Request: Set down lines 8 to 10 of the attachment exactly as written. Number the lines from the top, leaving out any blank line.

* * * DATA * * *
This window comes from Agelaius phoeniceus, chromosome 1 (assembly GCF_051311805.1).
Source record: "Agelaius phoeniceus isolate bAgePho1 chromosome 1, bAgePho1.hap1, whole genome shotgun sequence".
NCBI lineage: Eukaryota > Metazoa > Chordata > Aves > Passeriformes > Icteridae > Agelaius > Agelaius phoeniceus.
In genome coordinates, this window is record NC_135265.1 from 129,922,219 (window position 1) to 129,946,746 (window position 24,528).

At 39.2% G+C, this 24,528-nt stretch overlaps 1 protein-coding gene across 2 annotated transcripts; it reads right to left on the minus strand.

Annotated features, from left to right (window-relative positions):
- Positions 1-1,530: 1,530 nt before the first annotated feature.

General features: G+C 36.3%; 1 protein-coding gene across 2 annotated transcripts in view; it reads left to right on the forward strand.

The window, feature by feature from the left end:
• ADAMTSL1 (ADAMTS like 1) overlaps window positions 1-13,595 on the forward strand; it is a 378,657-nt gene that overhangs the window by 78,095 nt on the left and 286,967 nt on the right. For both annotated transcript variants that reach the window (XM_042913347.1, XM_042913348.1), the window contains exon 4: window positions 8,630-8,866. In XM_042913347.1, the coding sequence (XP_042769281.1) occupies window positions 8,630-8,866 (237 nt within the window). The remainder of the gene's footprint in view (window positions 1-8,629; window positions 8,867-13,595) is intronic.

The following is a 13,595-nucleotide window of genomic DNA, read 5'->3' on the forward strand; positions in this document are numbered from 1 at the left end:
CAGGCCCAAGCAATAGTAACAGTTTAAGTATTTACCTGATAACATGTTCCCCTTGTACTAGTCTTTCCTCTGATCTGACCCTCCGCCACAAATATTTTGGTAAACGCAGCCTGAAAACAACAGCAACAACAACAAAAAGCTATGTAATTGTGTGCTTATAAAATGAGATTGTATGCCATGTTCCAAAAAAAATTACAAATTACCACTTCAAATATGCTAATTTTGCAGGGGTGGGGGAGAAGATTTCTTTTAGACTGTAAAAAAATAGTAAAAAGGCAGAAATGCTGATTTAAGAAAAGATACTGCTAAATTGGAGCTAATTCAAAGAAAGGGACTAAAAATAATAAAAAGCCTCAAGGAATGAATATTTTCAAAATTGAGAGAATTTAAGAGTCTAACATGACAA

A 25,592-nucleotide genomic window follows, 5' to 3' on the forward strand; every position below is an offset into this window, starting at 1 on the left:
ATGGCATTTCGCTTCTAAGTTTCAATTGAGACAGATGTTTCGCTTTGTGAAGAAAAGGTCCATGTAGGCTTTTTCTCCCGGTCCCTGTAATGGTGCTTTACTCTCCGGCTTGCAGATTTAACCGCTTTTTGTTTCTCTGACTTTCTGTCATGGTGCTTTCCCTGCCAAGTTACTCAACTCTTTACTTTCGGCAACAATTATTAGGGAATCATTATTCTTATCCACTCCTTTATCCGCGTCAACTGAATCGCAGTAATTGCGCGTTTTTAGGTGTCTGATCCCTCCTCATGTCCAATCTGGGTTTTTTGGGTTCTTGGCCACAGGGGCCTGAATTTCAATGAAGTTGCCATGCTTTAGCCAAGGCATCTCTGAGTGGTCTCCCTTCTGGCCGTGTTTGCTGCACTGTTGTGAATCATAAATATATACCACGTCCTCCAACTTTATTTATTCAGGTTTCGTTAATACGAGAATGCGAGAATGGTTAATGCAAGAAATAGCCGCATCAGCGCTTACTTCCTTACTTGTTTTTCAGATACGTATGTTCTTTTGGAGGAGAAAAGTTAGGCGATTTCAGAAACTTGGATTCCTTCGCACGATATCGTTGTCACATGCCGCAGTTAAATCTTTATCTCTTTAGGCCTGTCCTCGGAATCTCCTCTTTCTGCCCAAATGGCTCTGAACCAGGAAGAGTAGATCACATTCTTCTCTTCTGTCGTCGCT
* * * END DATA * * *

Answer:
General features: G+C 36.3%; 1 protein-coding gene across 2 annotated transcripts in view; it reads left to right on the forward strand.

The window, feature by feature from the left end:
• ADAMTSL1 (ADAMTS like 1) overlaps window positions 1-13,595 on the forward strand; it is a 378,657-nt gene that overhangs the window by 78,095 nt on the left and 286,967 nt on the right. For both annotated transcript variants that reach the window (XM_042913347.1, XM_042913348.1), the window contains exon 4: window positions 8,630-8,866. In XM_042913347.1, the coding sequence (XP_042769281.1) occupies window positions 8,630-8,866 (237 nt within the window). The remainder of the gene's footprint in view (window positions 1-8,629; window positions 8,867-13,595) is intronic.